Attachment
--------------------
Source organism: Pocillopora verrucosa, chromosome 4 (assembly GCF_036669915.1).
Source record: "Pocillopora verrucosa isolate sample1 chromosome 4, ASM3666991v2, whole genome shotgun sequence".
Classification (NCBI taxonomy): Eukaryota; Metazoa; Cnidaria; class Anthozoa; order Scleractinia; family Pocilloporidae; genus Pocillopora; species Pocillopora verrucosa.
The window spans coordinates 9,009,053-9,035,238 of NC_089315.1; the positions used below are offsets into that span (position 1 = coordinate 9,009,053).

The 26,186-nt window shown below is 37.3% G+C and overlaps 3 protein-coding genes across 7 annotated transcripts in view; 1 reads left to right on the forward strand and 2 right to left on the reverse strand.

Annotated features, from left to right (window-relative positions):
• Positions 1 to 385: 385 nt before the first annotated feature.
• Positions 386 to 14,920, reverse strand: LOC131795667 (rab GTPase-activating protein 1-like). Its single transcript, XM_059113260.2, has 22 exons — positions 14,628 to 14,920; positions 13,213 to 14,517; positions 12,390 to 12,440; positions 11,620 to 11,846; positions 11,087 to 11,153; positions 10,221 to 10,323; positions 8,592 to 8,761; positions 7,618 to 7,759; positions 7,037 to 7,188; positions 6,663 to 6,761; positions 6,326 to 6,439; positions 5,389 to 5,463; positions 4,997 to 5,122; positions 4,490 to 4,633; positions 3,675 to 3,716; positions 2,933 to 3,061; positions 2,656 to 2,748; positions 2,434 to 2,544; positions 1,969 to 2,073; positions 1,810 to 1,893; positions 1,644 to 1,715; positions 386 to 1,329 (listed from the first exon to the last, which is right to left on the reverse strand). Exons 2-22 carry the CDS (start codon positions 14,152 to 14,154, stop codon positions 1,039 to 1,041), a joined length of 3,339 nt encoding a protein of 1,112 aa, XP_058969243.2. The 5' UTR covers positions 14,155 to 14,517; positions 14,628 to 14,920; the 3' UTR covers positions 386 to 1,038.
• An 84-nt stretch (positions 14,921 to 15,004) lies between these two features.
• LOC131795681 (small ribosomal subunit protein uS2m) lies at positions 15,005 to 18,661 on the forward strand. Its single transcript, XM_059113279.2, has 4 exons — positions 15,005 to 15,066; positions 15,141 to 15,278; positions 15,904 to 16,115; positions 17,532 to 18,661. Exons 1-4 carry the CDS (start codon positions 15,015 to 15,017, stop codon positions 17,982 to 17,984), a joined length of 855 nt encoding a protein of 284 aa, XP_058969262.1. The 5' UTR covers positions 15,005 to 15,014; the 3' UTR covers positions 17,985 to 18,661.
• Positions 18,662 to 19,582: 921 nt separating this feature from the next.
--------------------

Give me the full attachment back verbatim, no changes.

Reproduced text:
Source organism: Pocillopora verrucosa, chromosome 4 (assembly GCF_036669915.1).
Source record: "Pocillopora verrucosa isolate sample1 chromosome 4, ASM3666991v2, whole genome shotgun sequence".
Classification (NCBI taxonomy): Eukaryota; Metazoa; Cnidaria; class Anthozoa; order Scleractinia; family Pocilloporidae; genus Pocillopora; species Pocillopora verrucosa.
The window spans coordinates 9,009,053-9,035,238 of NC_089315.1; the positions used below are offsets into that span (position 1 = coordinate 9,009,053).

The 26,186-nt window shown below is 37.3% G+C and overlaps 3 protein-coding genes across 7 annotated transcripts in view; 1 reads left to right on the forward strand and 2 right to left on the reverse strand.

Annotated features, from left to right (window-relative positions):
• Positions 1 to 385: 385 nt before the first annotated feature.
• Positions 386 to 14,920, reverse strand: LOC131795667 (rab GTPase-activating protein 1-like). Its single transcript, XM_059113260.2, has 22 exons — positions 14,628 to 14,920; positions 13,213 to 14,517; positions 12,390 to 12,440; positions 11,620 to 11,846; positions 11,087 to 11,153; positions 10,221 to 10,323; positions 8,592 to 8,761; positions 7,618 to 7,759; positions 7,037 to 7,188; positions 6,663 to 6,761; positions 6,326 to 6,439; positions 5,389 to 5,463; positions 4,997 to 5,122; positions 4,490 to 4,633; positions 3,675 to 3,716; positions 2,933 to 3,061; positions 2,656 to 2,748; positions 2,434 to 2,544; positions 1,969 to 2,073; positions 1,810 to 1,893; positions 1,644 to 1,715; positions 386 to 1,329 (listed from the first exon to the last, which is right to left on the reverse strand). Exons 2-22 carry the CDS (start codon positions 14,152 to 14,154, stop codon positions 1,039 to 1,041), a joined length of 3,339 nt encoding a protein of 1,112 aa, XP_058969243.2. The 5' UTR covers positions 14,155 to 14,517; positions 14,628 to 14,920; the 3' UTR covers positions 386 to 1,038.
• An 84-nt stretch (positions 14,921 to 15,004) lies between these two features.
• LOC131795681 (small ribosomal subunit protein uS2m) lies at positions 15,005 to 18,661 on the forward strand. Its single transcript, XM_059113279.2, has 4 exons — positions 15,005 to 15,066; positions 15,141 to 15,278; positions 15,904 to 16,115; positions 17,532 to 18,661. Exons 1-4 carry the CDS (start codon positions 15,015 to 15,017, stop codon positions 17,982 to 17,984), a joined length of 855 nt encoding a protein of 284 aa, XP_058969262.1. The 5' UTR covers positions 15,005 to 15,014; the 3' UTR covers positions 17,985 to 18,661.
• Positions 18,662 to 19,582: 921 nt separating this feature from the next.